This story has been written by Love Me Love You Collective member CAROLINE ANDERSON
As humans we have always been driven towards excellence, however never more so than today. So many of us are wanting to get the most out of ourselves, whether it’s running a marathon, getting that promotion or being an entrepreneur.
I feel like more and more we are pushing the boundaries in this complex modern society. We all know that hard work and determination is vital in mastering a new skill or achieving success but what other psychological strategies are there for achieving greatness? Research shows that our mindset can have a huge impact on performance.
As a psychologist I have been working for a number of years with people in elite environments such as athletes and business leaders. People attend for different reasons, for example those who despite enormous success are riddled with self-doubt, some who experience significant anxiety (even vomiting) prior to an event, and others who are wanting to get that extra edge and improve their performance in work, sport or life.
There are many psychological strategies that I use with my clients to help cultivate a high-performance mindset. The ones I am focusing on here are based on the work of Steven Hayes in the U.S who developed Acceptance and Commitment Therapy or ACT.
ACT is an evidence-based approach to working with people in order to help develop “psychological flexibility”. When we are more psychological flexible to manage thoughts, feelings, situations, challenges, and unexpected events it frees us up to focus on what truly matters and what brings meaning, vitality and richness to our lives.
Confused? Let me break down the components.
Mindfulness is currently one of the most evidence based skills in enhancing focus, improving memory and cognitive functioning, productivity and performance.
With regular practice, learning to strengthen our present moment awareness can also reduce stress and anxiety and improve general wellbeing.
Mindfulness interventions are effective because they help people direct their attention to the current task rather than getting caught up in past mistakes or fears of failure.
- Unhooking from Negative Thoughts
There are times we have all experienced that voice inside our heads telling us that we are not good enough. Not good enough for that leadership position. Not good enough to make the National Team. These thoughts can create doubt and confusion, and erode our self-confidence.
Why do we listen to these thoughts so much? Why do we believe them to be true?
The difference is not that some people don’t have these thoughts, it’s that they are better at paying less attention them. There is so much emphasis in society on positive thinking and challenging negative thoughts that the idea that negative thoughts are not dangerous or harmful can be a major breakthrough for the clients I work with.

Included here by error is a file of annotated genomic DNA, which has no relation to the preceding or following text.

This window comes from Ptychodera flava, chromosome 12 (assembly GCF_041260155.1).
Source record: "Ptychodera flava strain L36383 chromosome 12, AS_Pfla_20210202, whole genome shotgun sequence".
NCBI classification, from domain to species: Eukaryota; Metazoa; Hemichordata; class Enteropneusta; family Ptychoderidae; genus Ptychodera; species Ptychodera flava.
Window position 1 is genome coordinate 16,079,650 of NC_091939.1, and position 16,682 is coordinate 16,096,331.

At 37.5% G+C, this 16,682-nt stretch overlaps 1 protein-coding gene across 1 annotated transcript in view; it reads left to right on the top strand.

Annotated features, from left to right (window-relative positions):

We don’t need to get into a battle with our thoughts, trying to force ourselves to only think positive. What we can do is learn how to pay less attention to our unhelpful thoughts, not to get too hooked in by them and believe them so much.
- Emotional Acceptance
Let’s face it – emotions can feel pretty awful at times. Feelings like anxiety, self-doubt, fear and stress are uncomfortable and often our response to this discomfort is trying to get rid of it – by reaching for that glass of wine, distracting ourselves or avoiding the thing that brings up those emotions.
Acceptance means opening up and making room for painful feelings rather than trying to get rid of them. Instead of battling them, we open up to them and let them be. Another term for this that is gaining popularity is “getting comfortable with discomfort”, something that we intuitively understand when it comes to physical pain. Think of the last time you went to the gym – did you experience that lactic acid burn, the aching muscles? Yet because we know that it means we are working hard and getting results we are generally pretty happy to accept this discomfort.
When working with people wanting to develop a high-performance mindset, clarifying their values and purpose is of upmost importance. Why? When we are clear about why we are doing something, it becomes easier to get through the difficult bits that inevitably come along.
Increasing focus and awareness of our values helps build motivation and enables us to take positive action, even when doing so is challenging, scary or uncomfortable.
According to the ACT approach, committed action means taking effective action and setting realistic goals guided by our values. It means “doing what it takes” to live by our values even if that brings up pain and discomfort.
Cultivating a high-performance mindset requires us to be willing to make sacrifices, work hard, risk failure and even experience anxiety and doubt along the journey.
Back when I was an athlete, there was a lot of emphasis on forcing ourselves to only think positive. The research now shows we don’t have to think or feel a particular way in order to perform — we can think and feel a whole variety of things, but still perform at our best by focusing on what truly matters to us and acting in accordance with our values, even when doubts, fear or challenges come our way.